2008 Trends in Securities Class Actions: Annual Filings Are at the Highest Level in Six Years, Driven by the Credit Crisis, While Median Settlement Values Stay Steady

Thu Dec 18 20:24:38 UTC 2008
By Dr. Stephanie Plancich and Svetlana Starykh

The ongoing credit crisis and turmoil in the financial sector have fueled a major surge in securities class action litigation in 2008, according to this newly released edition of NERA's semi-annual study. Co-authored by Vice President Dr. Stephanie Plancich and Senior Consultant Svetlana Starykh, the study draws from more than 15 years of NERA research on case filings and settlements in shareholder class actions, and includes data through 14 December 2008.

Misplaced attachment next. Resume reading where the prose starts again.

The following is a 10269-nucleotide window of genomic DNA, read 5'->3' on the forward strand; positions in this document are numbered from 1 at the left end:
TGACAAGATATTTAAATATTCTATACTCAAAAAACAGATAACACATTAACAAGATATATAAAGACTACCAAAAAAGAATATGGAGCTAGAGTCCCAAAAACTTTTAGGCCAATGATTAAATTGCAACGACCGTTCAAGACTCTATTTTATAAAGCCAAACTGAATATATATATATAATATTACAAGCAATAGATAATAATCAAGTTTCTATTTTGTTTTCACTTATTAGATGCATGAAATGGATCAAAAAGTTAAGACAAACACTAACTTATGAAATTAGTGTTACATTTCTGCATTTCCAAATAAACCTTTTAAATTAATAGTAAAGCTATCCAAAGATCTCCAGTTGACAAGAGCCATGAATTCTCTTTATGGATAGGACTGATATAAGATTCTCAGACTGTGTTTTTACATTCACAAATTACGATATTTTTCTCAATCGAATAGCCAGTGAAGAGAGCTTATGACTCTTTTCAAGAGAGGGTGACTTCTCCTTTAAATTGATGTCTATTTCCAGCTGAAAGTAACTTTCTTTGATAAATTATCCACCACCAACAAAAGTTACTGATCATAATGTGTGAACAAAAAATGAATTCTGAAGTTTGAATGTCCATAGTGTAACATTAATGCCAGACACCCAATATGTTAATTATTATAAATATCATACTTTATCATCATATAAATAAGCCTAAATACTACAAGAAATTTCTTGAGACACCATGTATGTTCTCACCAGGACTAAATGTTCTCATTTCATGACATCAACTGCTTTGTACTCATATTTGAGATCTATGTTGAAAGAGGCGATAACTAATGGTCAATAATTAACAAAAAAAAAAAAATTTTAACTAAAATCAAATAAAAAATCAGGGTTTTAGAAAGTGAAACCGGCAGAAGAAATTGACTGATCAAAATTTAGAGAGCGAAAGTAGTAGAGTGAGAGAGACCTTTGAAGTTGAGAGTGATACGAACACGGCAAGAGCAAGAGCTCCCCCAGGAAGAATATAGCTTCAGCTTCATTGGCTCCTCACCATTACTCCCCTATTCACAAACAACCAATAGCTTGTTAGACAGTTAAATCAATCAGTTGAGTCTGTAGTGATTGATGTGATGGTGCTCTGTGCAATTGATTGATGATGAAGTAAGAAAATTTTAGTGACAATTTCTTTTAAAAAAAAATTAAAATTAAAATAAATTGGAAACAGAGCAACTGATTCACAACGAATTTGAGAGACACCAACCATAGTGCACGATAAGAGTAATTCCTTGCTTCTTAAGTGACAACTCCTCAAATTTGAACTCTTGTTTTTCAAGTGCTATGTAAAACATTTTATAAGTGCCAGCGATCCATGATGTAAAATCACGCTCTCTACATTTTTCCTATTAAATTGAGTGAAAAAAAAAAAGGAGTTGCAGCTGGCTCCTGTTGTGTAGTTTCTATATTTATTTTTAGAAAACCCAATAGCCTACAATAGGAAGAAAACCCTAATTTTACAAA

The latest edition projects that there will be 267 federal filings by year's end, which would represent a 37% increase over 2007 and the largest annual total since 2002. Excluding atypical cases (related to the IPO securities litigation, analyst cases, and mutual fund market timing), filings in 2008 are on pace to reach a 10-year high.

The credit crisis is the most significant factor contributing to the increase, continuing a trend that began in 2007. Of the 255 cases filed as of 14 December 2008, 43% or 110 are related to the credit crisis, nearly tripling from 40 in 2007.

The authors report that, while filings have steadily increased from 2006 through 2008, median settlement values have remained relatively stable. The 2008 median settlement resolved for $7.5 million, below the 2007 median of $9.4 million, and above the 2006 median settlement of $7.0 million.

Although it is too early to tell what impact the surge in credit crisis filings may have on future settlement values, the authors note that there are two intriguing hypothetical outcomes: average and median settlement sizes could grow in the future as credit crisis cases begin to be resolved, or the financial distress faced by defendant companies could pull median settlement values down.